Detailed Overview

The last part outlined the bigger picture of the setup. Now we'll get a bit more into the details.

reprepro

You'll get several benefits from using reprepro:

  • Security
    With a GPG-Key at hand you will be able to sign the packages. Your client systems (the webservers are meant) will check these signatures from the repository server during installation. Also, but this has nothing to do with reprepro directly, deb packages (can) contain checksums within the packages for each file included. If something is bogus with the package apt-get will notify you and stop the installation. This is very important if you are working in a more security sensitive environment.
    With the checksums from the deb package and debsums installed you also get a lightweight IDS. Running debsums in a very frequently started cron job with just your web applications (and dependencies) as a target will let you sleep better. If someone was able to change one of the files, you can let the sirens howl and take the application offline to check out what happend.
    Limiting your frequent debsums check to your web applications and dependencies simply has to do with resources. A full system check takes very long and can produce substantial IO on lower end systems. You should only do this once or twice a week.

  • Dependencies
    Installing from a Debian repository with apt-get enables the system to automatically fetch dependencies either from the official repositories or your own reprepro repository. This depends on your priority or simply the version number.

Invoke Makefile And The Magic

The Magic Part 1 - invoke

There are a lot make-like tools out there, but invoke impressed me most with its unobtrusiveness. You can start small and add more functionality as needed. Since everything is plain Python, you can also get really freaky with extending your build task.

For me invoke is something like the basis for the builds. It's easy to move files around with invoke. But the fun begins when you also generate your configs with Jinja. Everything encapsulated in reusable modules.

The Magic Part 2 – fpm

fpm stands for "Effing package managers" and is packaging for the rest of us (a.k.a packaging done right). With this handy ruby application you are able to build packages for multiple platforms: Everything that uses deb and rpm or Solaris and Mac OS X. You can build from a directory, tar file or pull down packages from RubyGems and the Cheese Shop.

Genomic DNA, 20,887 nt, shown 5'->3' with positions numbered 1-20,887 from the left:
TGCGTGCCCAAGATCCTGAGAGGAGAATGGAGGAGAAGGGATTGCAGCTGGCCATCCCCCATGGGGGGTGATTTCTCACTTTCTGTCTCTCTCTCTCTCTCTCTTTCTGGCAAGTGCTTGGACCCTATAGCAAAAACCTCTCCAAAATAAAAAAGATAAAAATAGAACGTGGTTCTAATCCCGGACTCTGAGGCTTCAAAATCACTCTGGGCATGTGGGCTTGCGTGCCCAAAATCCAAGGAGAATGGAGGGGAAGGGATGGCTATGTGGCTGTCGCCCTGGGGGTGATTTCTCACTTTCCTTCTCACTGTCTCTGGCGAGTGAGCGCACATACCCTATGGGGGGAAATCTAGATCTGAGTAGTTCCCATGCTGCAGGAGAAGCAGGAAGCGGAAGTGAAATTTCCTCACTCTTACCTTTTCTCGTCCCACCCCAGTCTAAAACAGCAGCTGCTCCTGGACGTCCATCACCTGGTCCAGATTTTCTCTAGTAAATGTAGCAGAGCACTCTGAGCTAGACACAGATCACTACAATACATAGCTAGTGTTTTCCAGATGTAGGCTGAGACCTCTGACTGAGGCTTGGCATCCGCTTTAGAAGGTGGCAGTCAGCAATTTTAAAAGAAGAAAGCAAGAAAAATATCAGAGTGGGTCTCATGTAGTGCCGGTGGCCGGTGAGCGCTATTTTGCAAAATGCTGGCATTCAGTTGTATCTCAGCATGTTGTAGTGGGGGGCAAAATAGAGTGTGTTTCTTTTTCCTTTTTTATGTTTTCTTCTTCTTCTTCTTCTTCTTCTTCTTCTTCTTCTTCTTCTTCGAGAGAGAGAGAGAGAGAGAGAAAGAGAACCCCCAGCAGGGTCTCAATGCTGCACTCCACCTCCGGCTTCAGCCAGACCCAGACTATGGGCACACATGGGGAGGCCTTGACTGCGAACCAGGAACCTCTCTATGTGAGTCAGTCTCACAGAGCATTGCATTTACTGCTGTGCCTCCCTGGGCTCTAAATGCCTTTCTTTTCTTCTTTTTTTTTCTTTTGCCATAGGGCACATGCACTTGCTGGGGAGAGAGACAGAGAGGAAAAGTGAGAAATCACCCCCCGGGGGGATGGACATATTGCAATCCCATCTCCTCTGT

A very minimal example for fpm would look like this:

fpm -s dir -t deb --deb-user root --deb-group root build_dir

A complete example for building a django package with some basic dependencies would look like this:

fpm -s dir \
    -t deb \
    -n my_cool_django_app \
    -v '1.0' \
    -a all \
    --license "All rights reserved." \
    -m "Jochen Breuer <breuer@dajool.com>" \
    --url "http://dajool.com" \
    --deb-user root \
    --deb-group root \
    --config-files /etc/nginx/sites-available/nginx_config \
    --config-files /etc/supervisor/conf.d/my_supervisor.conf \
    --after-install ./post_install.sh \
    --before-remove ./pre_uninstall.sh \
    -d "python2.7" \
    -d "python (>= 2.7.1-0ubuntu2)" \
    -d "python (<< 2.8)" \
    -d "python-django (>= 1.3.1)" \
    -d "python-django-south (>= 0.7.3)" \
    -d "gunicorn (>= 0.13.4-1)" \
    -d "python-django-alternate (>= 1.4.5)" \
    -d "python-grappelli-alternate (>= 2.4.5)" \
    -C ./build \
    etc srv

In this example we would deploy the Django appliation to /srv. The configs for nginx, supervisord aso would go to their designated folder in /etc and are marked as config file with the --config-files option - although this isn't mandatory since every file in /etc is treated as config file.

The structure in my build folder looks like this – which is also the folder structure that will be generated on the server:

.
├── build
│   ├── etc
│   │   ├── nginx
│   │   │   └── sites-available
│   │   │       └── my.domain.com
│   │   └── supervisor
│   │       └── conf.d
│   │           └── my.domain.com.conf
│   └── srv
│       └── http
│           └── my.domain.com
│               ├── auth
│               ├── htdocs
│               └── lib
│                   └── my_django_application
│                       ├── …

Keep in mind, that none of the configs should be static. If you are moving this project to an other server things might change. This is something we'll look into in "The Magic Part 3 - Jinaj2 Templates".

The Magic Part 3 – Jinja2 Templates

As mention in "The Magic Part 1" I'm using Jinja2 to generate configs. So instead of changing the config on the server or moving static configs from my development system to production, I'm simply putting the generated config into the package and everything is in place after the installation.

As an example lets take a look at the supervisor config:

[program:{{ package_name }}] 
command=/usr/bin/python {{ srv_path }}{{ domain }}/lib/{{ django_prj_name }}/manage.py run_gunicorn localhost:{{ port }} 
directory={{ srv_path }}{{ domain }}/lib/{{ django_prj_name}}/
user=www-data
autostart=true
autorestart=true
redirect_stderr=True

Most of the paths, the port, the domain and project name are just variables. This way I can build multiple instances from this application or use different settings for different servers (if needed).
The values for these settings are simply stored in an ini file:

[general]
port = 9006
debug = True
domain = test.dajool.com
django_prj_name = test_app
main_app = test_main_app
admin_title = My Very Nice Test App
var_path = /var/http/
srv_path = /srv/http/
package_name = django-my-test-app

Invoke then gets told which config to use for the build procedure: invoke build_deb --config configs/my.domain.com.ini

Next week, in the last part, I'll write about deployment and infrastructure management with staltstack as an example.